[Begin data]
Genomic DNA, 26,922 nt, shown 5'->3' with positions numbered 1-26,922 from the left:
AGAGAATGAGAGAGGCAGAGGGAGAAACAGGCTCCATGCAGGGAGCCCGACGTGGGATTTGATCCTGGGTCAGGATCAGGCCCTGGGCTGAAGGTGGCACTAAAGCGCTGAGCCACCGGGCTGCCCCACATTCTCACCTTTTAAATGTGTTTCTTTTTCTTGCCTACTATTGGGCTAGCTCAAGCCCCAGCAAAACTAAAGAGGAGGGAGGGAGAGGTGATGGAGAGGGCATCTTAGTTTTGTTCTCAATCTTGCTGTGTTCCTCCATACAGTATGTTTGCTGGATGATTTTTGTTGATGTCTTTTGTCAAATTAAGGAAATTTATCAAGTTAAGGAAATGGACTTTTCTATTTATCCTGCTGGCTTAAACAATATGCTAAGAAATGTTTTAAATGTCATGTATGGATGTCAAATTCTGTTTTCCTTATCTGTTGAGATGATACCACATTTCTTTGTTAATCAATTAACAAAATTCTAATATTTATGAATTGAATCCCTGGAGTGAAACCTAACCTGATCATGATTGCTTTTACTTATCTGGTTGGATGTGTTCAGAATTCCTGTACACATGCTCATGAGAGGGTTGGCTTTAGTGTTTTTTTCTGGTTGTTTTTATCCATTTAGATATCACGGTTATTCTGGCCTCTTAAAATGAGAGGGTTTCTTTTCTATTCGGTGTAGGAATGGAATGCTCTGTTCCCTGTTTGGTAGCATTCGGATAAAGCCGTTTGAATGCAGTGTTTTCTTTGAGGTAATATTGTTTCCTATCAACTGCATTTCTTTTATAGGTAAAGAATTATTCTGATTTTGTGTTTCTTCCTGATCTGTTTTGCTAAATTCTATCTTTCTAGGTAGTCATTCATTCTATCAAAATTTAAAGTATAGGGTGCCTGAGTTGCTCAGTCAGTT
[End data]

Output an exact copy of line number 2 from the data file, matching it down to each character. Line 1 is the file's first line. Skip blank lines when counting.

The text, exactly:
AGAGAATGAGAGAGGCAGAGGGAGAAACAGGCTCCATGCAGGGAGCCCGACGTGGGATTTGATCCTGGGTCAGGATCAGGCCCTGGGCTGAAGGTGGCACTAAAGCGCTGAGCCACCGGGCTGCCCCACATTCTCACCTTTTAAATGTGTTTCTTTTTCTTGCCTACTATTGGGCTAGCTCAAGCCCCAGCAAAACTAAAGAGGAGGGAGGGAGAGGTGATGGAGAGGGCATCTTAGTTTTGTTCTCAATCTTGCTGTGTTCCTCCATACAGTATGTTTGCTGGATGATTTTTGTTGATGTCTTTTGTCAAATTAAGGAAATTTATCAAGTTAAGGAAATGGACTTTTCTATTTATCCTGCTGGCTTAAACAATATGCTAAGAAATGTTTTAAATGTCATGTATGGATGTCAAATTCTGTTTTCCTTATCTGTTGAGATGATACCACATTTCTTTGTTAATCAATTAACAAAATTCTAATATTTATGAATTGAATCCCTGGAGTGAAACCTAACCTGATCATGATTGCTTTTACTTATCTGGTTGGATGTGTTCAGAATTCCTGTACACATGCTCATGAGAGGGTTGGCTTTAGTGTTTTTTTCTGGTTGTTTTTATCCATTTAGATATCACGGTTATTCTGGCCTCTTAAAATGAGAGGGTTTCTTTTCTATTCGGTGTAGGAATGGAATGCTCTGTTCCCTGTTTGGTAGCATTCGGATAAAGCCGTTTGAATGCAGTGTTTTCTTTGAGGTAATATTGTTTCCTATCAACTGCATTTCTTTTATAGGTAAAGAATTATTCTGATTTTGTGTTTCTTCCTGATCTGTTTTGCTAAATTCTATCTTTCTAGGTAGTCATTCATTCTATCAAAATTTAAAGTATAGGGTGCCTGAGTTGCTCAGTCAGTT